UN hammers US human rights record on spying, torture, drones and death penalty
The United Nations human rights committee issued its assessment of the US and how it complies with the International Covenant on Civil and Political Rights (ICCPR), a UN General Assembly treaty in force since 1976.
The committee, led by British law professor Sir Nigel Rodley, focused most prominently on the National Security Agency’s global surveillance regime, revealed via classified documents leaked by former NSA contractor Edward Snowden last June.
The 11-page report, according to the Guardian, said the collection of communications gathered from US-based telecom and internet companies through the PRISM operation, among others, was an affront to the right to privacy. The secretive legal oversight supposedly in place to protect privacy, the report went on, failed dramatically to respect the rights of those whose communications were wantonly collected amid the NSA’s assortment of spying programs.
The UN urged the US to reform its surveillance tactics to comply with US law and the nation’s obligations under the ICCPR.
On Thursday, President Barack Obama proposed a plan that would restrain some NSA spying, most notably the bulk collection of domestic telephony metadata.
The report criticized the complete failure to investigate, much less prosecute, senior US officials and private contractors for their complicity in the post-September 11, 2001 “war on terror”torture complex. A “meager number” of criminal charges for torture and targeted killings had been brought against low-level figures, the report said.
The report noted that, in 2012, all investigations into the kidnappings that occurred through the CIA’s extraordinary rendition program were closed, and details of the operations remain hidden from the public.
The US was asked to "ensure that all cases of unlawful killing, torture or other ill-treatment, unlawful detention, or enforced disappearance are effectively, independently and impartially investigated, that perpetrators, including, in particular, persons in command positions, are prosecuted and sanctioned.”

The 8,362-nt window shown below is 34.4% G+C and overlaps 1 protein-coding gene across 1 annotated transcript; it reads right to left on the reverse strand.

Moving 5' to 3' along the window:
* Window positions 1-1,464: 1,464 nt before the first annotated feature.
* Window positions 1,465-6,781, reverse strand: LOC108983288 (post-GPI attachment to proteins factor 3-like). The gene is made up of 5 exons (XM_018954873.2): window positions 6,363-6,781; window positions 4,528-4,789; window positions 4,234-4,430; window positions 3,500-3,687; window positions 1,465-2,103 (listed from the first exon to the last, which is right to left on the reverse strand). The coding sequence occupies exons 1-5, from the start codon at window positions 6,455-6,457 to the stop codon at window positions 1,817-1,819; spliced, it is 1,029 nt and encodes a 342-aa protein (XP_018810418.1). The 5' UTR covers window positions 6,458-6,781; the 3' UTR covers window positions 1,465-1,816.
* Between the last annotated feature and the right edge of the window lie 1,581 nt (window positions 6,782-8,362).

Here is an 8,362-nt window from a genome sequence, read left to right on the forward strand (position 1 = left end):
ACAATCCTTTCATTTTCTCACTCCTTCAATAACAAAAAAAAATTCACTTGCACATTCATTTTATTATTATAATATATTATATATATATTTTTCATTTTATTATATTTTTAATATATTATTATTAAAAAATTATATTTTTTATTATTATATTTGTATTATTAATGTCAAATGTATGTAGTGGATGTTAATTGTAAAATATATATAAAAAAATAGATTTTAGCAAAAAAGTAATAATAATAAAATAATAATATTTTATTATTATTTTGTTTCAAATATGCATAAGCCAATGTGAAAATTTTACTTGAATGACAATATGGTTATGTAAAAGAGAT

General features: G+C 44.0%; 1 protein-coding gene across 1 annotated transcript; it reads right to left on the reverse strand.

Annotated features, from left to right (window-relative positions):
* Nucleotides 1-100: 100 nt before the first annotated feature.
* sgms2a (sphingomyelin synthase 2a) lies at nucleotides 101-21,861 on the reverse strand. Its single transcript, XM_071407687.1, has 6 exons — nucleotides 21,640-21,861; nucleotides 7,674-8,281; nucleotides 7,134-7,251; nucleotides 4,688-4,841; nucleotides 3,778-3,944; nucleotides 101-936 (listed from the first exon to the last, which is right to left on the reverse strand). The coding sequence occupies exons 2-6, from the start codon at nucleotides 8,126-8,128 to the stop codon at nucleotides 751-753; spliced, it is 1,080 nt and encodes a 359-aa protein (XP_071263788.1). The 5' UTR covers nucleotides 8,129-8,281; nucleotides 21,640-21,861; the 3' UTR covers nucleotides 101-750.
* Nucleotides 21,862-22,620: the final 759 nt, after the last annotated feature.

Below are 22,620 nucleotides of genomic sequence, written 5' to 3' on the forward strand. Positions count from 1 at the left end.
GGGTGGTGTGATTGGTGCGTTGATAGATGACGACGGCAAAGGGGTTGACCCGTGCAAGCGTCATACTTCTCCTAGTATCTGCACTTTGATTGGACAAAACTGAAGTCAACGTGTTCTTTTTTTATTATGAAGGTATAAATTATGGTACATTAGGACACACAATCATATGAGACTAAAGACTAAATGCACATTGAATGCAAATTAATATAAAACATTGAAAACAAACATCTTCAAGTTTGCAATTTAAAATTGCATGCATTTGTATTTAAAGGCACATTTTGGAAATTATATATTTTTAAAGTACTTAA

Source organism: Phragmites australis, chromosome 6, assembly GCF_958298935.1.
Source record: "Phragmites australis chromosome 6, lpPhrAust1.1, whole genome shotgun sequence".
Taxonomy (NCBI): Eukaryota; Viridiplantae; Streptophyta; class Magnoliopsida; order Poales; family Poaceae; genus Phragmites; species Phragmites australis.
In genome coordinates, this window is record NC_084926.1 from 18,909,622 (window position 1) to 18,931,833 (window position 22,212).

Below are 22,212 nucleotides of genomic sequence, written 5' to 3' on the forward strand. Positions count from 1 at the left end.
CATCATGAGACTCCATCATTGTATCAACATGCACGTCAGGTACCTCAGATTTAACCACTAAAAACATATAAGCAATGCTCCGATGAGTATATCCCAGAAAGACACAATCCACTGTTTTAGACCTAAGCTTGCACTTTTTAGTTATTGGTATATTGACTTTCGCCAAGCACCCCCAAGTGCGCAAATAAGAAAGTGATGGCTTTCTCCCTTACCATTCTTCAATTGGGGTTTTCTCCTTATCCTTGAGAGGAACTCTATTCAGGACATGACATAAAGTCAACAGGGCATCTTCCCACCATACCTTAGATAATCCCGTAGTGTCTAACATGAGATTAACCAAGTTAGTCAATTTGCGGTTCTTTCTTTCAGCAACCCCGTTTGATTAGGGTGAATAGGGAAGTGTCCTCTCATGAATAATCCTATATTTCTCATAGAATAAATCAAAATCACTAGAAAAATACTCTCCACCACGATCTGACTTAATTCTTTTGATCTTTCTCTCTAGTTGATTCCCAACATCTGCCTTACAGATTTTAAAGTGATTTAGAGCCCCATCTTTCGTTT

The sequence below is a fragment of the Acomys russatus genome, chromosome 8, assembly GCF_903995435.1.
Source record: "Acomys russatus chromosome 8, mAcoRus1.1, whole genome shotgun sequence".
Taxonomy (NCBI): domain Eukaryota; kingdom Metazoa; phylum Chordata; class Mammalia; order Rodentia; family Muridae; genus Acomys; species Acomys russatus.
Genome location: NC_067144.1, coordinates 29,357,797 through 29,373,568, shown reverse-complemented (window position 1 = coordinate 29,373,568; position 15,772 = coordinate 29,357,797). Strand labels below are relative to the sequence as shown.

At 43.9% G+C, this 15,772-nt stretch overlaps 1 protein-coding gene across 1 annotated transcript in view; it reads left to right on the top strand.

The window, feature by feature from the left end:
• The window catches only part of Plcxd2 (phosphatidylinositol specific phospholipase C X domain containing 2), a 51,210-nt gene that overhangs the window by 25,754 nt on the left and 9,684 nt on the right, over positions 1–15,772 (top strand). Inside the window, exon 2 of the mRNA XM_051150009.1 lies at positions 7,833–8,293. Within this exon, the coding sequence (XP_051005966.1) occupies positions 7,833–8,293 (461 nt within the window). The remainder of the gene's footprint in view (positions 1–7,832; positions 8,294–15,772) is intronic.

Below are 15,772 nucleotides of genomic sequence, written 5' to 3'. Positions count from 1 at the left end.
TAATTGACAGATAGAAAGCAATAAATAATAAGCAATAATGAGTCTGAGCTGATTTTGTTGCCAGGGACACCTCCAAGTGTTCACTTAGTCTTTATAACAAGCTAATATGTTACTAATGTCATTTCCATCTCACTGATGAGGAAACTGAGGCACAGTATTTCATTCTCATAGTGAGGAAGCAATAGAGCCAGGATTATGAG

The UN committee – a panel of 18 experts from a variety of countries – also excoriated America’s broad justifications and problematic rationale for targeted killings with the use of unmanned drones. The US claims the preemptive strikes against so-called terrorists and insurgents in Afghanistan, Pakistan, Yemen, and Somalia are part of its war against Al-Qaeda and the Taliban, though many civilian deaths have occurred in the process.
The UN urged a review of the legal framework that the US uses to execute supposed militants overseas.
The committee further chastised the US government’s ongoing failure to close the prison at Guantanamo Bay, where about half of the 154 detainees have been approved for release, yet the Obama administration must find resettlement or repatriation options for them. Forty-five captives are held indefinitely, without charges or a trial.
As for domestic prisons, the committee said there was a gross disproportion of black inmates in US jails.
The report noted the “still high number” of fatal shootings by police forces, especially in Chicago.
The report also expressed concern about the ongoing use of death penalty in 16 US states.
A new report released Thursday by Amnesty International found that in 2013, the US ranked fifth in the world with 39 executions. The 2013 total was actually an improvement from 2012. Also, 2013 saw more states abolish the use of capital punishment. In May, Maryland became the latest of 18 to do so.
Ahead of the US in executions was Iran (369+), Iraq (169+), Saudi Arabia (79+), and China, whose secrecy hinders an accurate total. Amnesty said, though, that China’s amount of executions in 2013 was likely more than all other countries combined.
Totals for countries with likely high numbers of executions - such as Syria and Egypt - were not available.